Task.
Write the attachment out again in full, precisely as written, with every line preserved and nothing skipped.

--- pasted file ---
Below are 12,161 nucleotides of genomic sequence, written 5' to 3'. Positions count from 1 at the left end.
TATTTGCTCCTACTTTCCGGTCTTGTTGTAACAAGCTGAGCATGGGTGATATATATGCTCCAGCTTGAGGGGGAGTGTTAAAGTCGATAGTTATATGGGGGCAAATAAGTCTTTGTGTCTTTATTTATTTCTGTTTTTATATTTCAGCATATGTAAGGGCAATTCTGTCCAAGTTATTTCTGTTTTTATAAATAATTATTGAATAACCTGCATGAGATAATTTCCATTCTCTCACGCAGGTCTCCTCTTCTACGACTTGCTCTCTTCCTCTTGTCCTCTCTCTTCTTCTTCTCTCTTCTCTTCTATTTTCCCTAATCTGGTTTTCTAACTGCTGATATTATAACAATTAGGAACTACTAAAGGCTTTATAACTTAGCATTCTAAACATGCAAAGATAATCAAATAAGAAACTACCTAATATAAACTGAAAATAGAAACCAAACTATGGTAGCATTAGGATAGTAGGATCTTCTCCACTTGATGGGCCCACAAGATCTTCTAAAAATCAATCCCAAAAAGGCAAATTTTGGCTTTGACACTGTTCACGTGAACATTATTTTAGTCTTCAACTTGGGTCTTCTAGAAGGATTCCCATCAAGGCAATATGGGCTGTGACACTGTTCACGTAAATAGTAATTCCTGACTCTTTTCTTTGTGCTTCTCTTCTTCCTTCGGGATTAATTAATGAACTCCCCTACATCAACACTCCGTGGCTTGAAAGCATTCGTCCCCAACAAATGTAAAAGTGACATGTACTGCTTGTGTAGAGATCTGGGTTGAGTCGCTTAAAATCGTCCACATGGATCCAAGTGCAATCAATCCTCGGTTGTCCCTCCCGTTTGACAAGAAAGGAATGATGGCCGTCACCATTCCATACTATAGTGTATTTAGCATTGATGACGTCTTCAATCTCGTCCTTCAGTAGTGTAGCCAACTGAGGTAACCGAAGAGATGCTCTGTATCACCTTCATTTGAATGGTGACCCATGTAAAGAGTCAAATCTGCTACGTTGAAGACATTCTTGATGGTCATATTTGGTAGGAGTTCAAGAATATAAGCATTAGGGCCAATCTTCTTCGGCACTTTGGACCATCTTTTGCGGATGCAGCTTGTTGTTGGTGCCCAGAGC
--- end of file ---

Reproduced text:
Below are 12,161 nucleotides of genomic sequence, written 5' to 3'. Positions count from 1 at the left end.
TATTTGCTCCTACTTTCCGGTCTTGTTGTAACAAGCTGAGCATGGGTGATATATATGCTCCAGCTTGAGGGGGAGTGTTAAAGTCGATAGTTATATGGGGGCAAATAAGTCTTTGTGTCTTTATTTATTTCTGTTTTTATATTTCAGCATATGTAAGGGCAATTCTGTCCAAGTTATTTCTGTTTTTATAAATAATTATTGAATAACCTGCATGAGATAATTTCCATTCTCTCACGCAGGTCTCCTCTTCTACGACTTGCTCTCTTCCTCTTGTCCTCTCTCTTCTTCTTCTCTCTTCTCTTCTATTTTCCCTAATCTGGTTTTCTAACTGCTGATATTATAACAATTAGGAACTACTAAAGGCTTTATAACTTAGCATTCTAAACATGCAAAGATAATCAAATAAGAAACTACCTAATATAAACTGAAAATAGAAACCAAACTATGGTAGCATTAGGATAGTAGGATCTTCTCCACTTGATGGGCCCACAAGATCTTCTAAAAATCAATCCCAAAAAGGCAAATTTTGGCTTTGACACTGTTCACGTGAACATTATTTTAGTCTTCAACTTGGGTCTTCTAGAAGGATTCCCATCAAGGCAATATGGGCTGTGACACTGTTCACGTAAATAGTAATTCCTGACTCTTTTCTTTGTGCTTCTCTTCTTCCTTCGGGATTAATTAATGAACTCCCCTACATCAACACTCCGTGGCTTGAAAGCATTCGTCCCCAACAAATGTAAAAGTGACATGTACTGCTTGTGTAGAGATCTGGGTTGAGTCGCTTAAAATCGTCCACATGGATCCAAGTGCAATCAATCCTCGGTTGTCCCTCCCGTTTGACAAGAAAGGAATGATGGCCGTCACCATTCCATACTATAGTGTATTTAGCATTGATGACGTCTTCAATCTCGTCCTTCAGTAGTGTAGCCAACTGAGGTAACCGAAGAGATGCTCTGTATCACCTTCATTTGAATGGTGACCCATGTAAAGAGTCAAATCTGCTACGTTGAAGACATTCTTGATGGTCATATTTGGTAGGAGTTCAAGAATATAAGCATTAGGGCCAATCTTCTTCGGCACTTTGGACCATCTTTTGCGGATGCAGCTTGTTGTTGGTGCCCAGAGC